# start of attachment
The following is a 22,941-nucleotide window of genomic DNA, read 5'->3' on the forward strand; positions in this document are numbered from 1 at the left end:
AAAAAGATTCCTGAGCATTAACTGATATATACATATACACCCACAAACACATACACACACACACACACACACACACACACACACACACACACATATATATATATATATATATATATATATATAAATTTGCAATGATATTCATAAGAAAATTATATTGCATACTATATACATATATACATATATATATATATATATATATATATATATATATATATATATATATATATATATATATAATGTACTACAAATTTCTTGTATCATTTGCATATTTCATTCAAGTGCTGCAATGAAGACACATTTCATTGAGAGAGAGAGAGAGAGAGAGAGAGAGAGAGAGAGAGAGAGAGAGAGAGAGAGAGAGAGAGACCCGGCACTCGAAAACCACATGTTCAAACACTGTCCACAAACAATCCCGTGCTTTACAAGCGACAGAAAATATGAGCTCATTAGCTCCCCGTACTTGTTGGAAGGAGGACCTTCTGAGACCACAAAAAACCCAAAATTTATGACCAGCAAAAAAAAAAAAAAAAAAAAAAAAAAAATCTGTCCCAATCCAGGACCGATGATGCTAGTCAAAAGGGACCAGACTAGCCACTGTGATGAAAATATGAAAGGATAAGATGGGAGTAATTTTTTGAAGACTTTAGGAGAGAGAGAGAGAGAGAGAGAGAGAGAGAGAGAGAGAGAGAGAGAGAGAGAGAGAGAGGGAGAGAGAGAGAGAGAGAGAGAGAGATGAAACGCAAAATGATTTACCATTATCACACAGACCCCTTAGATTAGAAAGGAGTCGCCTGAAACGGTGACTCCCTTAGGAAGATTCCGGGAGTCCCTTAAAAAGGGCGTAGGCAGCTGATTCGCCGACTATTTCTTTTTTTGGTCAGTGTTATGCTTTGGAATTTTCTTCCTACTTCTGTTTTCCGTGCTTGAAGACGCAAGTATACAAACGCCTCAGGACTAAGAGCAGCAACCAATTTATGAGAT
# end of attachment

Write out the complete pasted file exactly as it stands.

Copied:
The following is a 22,941-nucleotide window of genomic DNA, read 5'->3' on the forward strand; positions in this document are numbered from 1 at the left end:
AAAAAGATTCCTGAGCATTAACTGATATATACATATACACCCACAAACACATACACACACACACACACACACACACACACACACACACACACATATATATATATATATATATATATATATATAAATTTGCAATGATATTCATAAGAAAATTATATTGCATACTATATACATATATACATATATATATATATATATATATATATATATATATATATATATATATATATATATATATAATGTACTACAAATTTCTTGTATCATTTGCATATTTCATTCAAGTGCTGCAATGAAGACACATTTCATTGAGAGAGAGAGAGAGAGAGAGAGAGAGAGAGAGAGAGAGAGAGAGAGAGAGAGAGAGAGAGACCCGGCACTCGAAAACCACATGTTCAAACACTGTCCACAAACAATCCCGTGCTTTACAAGCGACAGAAAATATGAGCTCATTAGCTCCCCGTACTTGTTGGAAGGAGGACCTTCTGAGACCACAAAAAACCCAAAATTTATGACCAGCAAAAAAAAAAAAAAAAAAAAAAAAAAAATCTGTCCCAATCCAGGACCGATGATGCTAGTCAAAAGGGACCAGACTAGCCACTGTGATGAAAATATGAAAGGATAAGATGGGAGTAATTTTTTGAAGACTTTAGGAGAGAGAGAGAGAGAGAGAGAGAGAGAGAGAGAGAGAGAGAGAGAGAGAGAGAGAGAGGGAGAGAGAGAGAGAGAGAGAGAGAGATGAAACGCAAAATGATTTACCATTATCACACAGACCCCTTAGATTAGAAAGGAGTCGCCTGAAACGGTGACTCCCTTAGGAAGATTCCGGGAGTCCCTTAAAAAGGGCGTAGGCAGCTGATTCGCCGACTATTTCTTTTTTTGGTCAGTGTTATGCTTTGGAATTTTCTTCCTACTTCTGTTTTCCGTGCTTGAAGACGCAAGTATACAAACGCCTCAGGACTAAGAGCAGCAACCAATTTATGAGAT